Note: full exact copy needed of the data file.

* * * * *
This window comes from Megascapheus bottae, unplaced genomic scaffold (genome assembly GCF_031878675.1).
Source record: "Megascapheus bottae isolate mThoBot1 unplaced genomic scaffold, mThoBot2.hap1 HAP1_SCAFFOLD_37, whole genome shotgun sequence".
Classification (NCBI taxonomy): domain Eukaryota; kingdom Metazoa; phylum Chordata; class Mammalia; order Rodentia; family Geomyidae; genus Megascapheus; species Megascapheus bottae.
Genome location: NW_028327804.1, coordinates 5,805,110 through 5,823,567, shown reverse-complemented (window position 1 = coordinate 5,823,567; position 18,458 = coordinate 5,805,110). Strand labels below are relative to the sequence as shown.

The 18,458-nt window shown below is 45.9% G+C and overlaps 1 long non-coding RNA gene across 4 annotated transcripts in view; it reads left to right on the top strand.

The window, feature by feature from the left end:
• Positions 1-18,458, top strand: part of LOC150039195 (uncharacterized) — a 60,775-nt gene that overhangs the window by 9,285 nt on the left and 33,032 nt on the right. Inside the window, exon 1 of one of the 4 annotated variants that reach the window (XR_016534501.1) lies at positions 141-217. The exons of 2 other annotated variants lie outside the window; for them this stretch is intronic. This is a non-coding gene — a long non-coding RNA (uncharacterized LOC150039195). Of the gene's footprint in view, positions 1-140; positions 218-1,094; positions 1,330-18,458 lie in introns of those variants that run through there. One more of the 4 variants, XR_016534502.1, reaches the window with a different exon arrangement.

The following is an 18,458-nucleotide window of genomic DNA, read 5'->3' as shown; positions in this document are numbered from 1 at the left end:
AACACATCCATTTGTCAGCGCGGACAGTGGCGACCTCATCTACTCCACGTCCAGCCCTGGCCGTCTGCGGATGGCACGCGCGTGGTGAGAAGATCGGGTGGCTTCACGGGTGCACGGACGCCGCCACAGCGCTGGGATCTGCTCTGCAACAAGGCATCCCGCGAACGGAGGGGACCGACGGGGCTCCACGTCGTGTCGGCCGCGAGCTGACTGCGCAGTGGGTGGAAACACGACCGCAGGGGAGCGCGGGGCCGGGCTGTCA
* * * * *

This window comes from Megascapheus bottae, unplaced genomic scaffold (genome assembly GCF_031878675.1).
Source record: "Megascapheus bottae isolate mThoBot1 unplaced genomic scaffold, mThoBot2.hap1 HAP1_SCAFFOLD_37, whole genome shotgun sequence".
Classification (NCBI taxonomy): domain Eukaryota; kingdom Metazoa; phylum Chordata; class Mammalia; order Rodentia; family Geomyidae; genus Megascapheus; species Megascapheus bottae.
Genome location: NW_028327804.1, coordinates 5,805,110 through 5,823,567, shown reverse-complemented (window position 1 = coordinate 5,823,567; position 18,458 = coordinate 5,805,110). Strand labels below are relative to the sequence as shown.

The 18,458-nt window shown below is 45.9% G+C and overlaps 1 long non-coding RNA gene across 4 annotated transcripts in view; it reads left to right on the top strand.

The window, feature by feature from the left end:
• Positions 1-18,458, top strand: part of LOC150039195 (uncharacterized) — a 60,775-nt gene that overhangs the window by 9,285 nt on the left and 33,032 nt on the right. Inside the window, exon 1 of one of the 4 annotated variants that reach the window (XR_016534501.1) lies at positions 141-217. The exons of 2 other annotated variants lie outside the window; for them this stretch is intronic. This is a non-coding gene — a long non-coding RNA (uncharacterized LOC150039195). Of the gene's footprint in view, positions 1-140; positions 218-1,094; positions 1,330-18,458 lie in introns of those variants that run through there. One more of the 4 variants, XR_016534502.1, reaches the window with a different exon arrangement.

The following is an 18,458-nucleotide window of genomic DNA, read 5'->3' as shown; positions in this document are numbered from 1 at the left end:
AACACATCCATTTGTCAGCGCGGACAGTGGCGACCTCATCTACTCCACGTCCAGCCCTGGCCGTCTGCGGATGGCACGCGCGTGGTGAGAAGATCGGGTGGCTTCACGGGTGCACGGACGCCGCCACAGCGCTGGGATCTGCTCTGCAACAAGGCATCCCGCGAACGGAGGGGACCGACGGGGCTCCACGTCGTGTCGGCCGCGAGCTGACTGCGCAGTGGGTGGAAACACGACCGCAGGGGAGCGCGGGGCCGGGCTGTCA